(NHANES III) with the EARs for vitamin C. These data include intake from both food and supplements. Although the NHANES food intake data are based on a single 24-hour recall for all individuals, replicate 24-hour recalls were conducted on a subset of the participants, and these estimates of day-to-day variation derived from this subset have been used to adjust the intake distributions (see Appendix Table C-1 and Table C-2).

The EARs for vitamin C are 60 mg/day for women and 75 mg/day for men. Based on the U.S. population that doesn't smoke, approximately 11 percent of women and 21 percent of men did not consume adequate amounts of vitamin C (from food sources and supplements) (Figure 9-2).

Those who smoke require an additional 35 mg/day of vitamin C, which would result in an adjusted average requirement of 95 mg/day for females and 110 mg/day for males. This is shown in Figure 9-3, in which a higher prevalence of inadequacy is estimated for smokers compared to nonsmokers. Even when vitamin C supplements are included, 53 percent of men and 30 percent of women who smoke were below the requirement. These prevalences indicate that a substantial percentage of Americans who smoke may have inadequate intakes of vitamin C and thus would be expected to have less than optimal ascorbate saturation of neutrophils.

The assessment of nutrient adequacy for groups of people requires unbiased, quantitative information on the intake of the nutrient of interest by individuals in the group. Care must be taken to ensure the quality of the information on which assessments are based, so they are not underestimates or overestimates of total nutrient intake. Estimates of total nutrient intake, including amounts obtained from supplements, should be acquired. It is also important to use appropriate food composition data with valid nutrient values for the foods consumed. In the example for vitamin C intakes, a database of vitamin C values for all foods that contribute substantially to the intakes of this nutrient, as well as a database with the vitamin C composition of the supplements consumed by the population under study, are required.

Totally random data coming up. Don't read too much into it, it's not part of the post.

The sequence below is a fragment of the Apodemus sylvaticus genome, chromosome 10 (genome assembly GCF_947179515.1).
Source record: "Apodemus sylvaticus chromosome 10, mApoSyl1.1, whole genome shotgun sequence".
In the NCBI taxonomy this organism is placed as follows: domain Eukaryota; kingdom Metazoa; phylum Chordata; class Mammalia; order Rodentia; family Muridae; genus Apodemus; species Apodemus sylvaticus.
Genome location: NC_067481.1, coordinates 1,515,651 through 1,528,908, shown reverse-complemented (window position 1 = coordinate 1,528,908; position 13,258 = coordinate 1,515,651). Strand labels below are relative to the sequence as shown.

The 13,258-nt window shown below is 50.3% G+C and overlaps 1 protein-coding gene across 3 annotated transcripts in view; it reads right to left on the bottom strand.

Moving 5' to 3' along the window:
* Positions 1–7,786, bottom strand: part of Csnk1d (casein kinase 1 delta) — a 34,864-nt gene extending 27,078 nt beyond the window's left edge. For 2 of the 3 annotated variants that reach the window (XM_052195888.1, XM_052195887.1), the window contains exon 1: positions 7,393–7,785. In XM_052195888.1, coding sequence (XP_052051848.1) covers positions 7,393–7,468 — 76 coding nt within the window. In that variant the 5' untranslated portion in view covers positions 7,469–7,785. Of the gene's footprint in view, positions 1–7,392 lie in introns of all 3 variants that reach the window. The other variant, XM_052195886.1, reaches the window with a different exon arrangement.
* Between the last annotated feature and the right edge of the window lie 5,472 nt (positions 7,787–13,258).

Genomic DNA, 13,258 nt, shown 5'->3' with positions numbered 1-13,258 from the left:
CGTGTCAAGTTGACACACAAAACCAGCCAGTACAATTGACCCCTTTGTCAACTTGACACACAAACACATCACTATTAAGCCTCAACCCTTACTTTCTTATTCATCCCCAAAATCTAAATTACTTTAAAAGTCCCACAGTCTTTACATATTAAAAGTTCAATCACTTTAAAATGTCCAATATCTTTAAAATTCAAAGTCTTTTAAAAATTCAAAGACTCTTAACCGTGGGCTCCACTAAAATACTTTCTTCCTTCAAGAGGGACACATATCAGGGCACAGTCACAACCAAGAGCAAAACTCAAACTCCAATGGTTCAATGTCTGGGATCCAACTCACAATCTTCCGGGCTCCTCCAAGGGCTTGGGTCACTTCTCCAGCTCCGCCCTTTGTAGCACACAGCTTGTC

Overestimates of the prevalence of inadequate intakes could result if the data used are based on intakes that are systematically underreported or if foods rich in vitamin C are underreported. Conversely, underestimates of the prevalence of inadequacy would result if vitamin C-rich foods were overreported. A more extensive discussion of potential sources of error in self-reported dietary data can be found in the upcoming report on using DRIs in dietary assessment.



The National Academies | 500 Fifth St. N.W. | Washington, D.C. 20001
Copyright © National Academy of Sciences. All rights reserved.
Terms of Use and Privacy Statement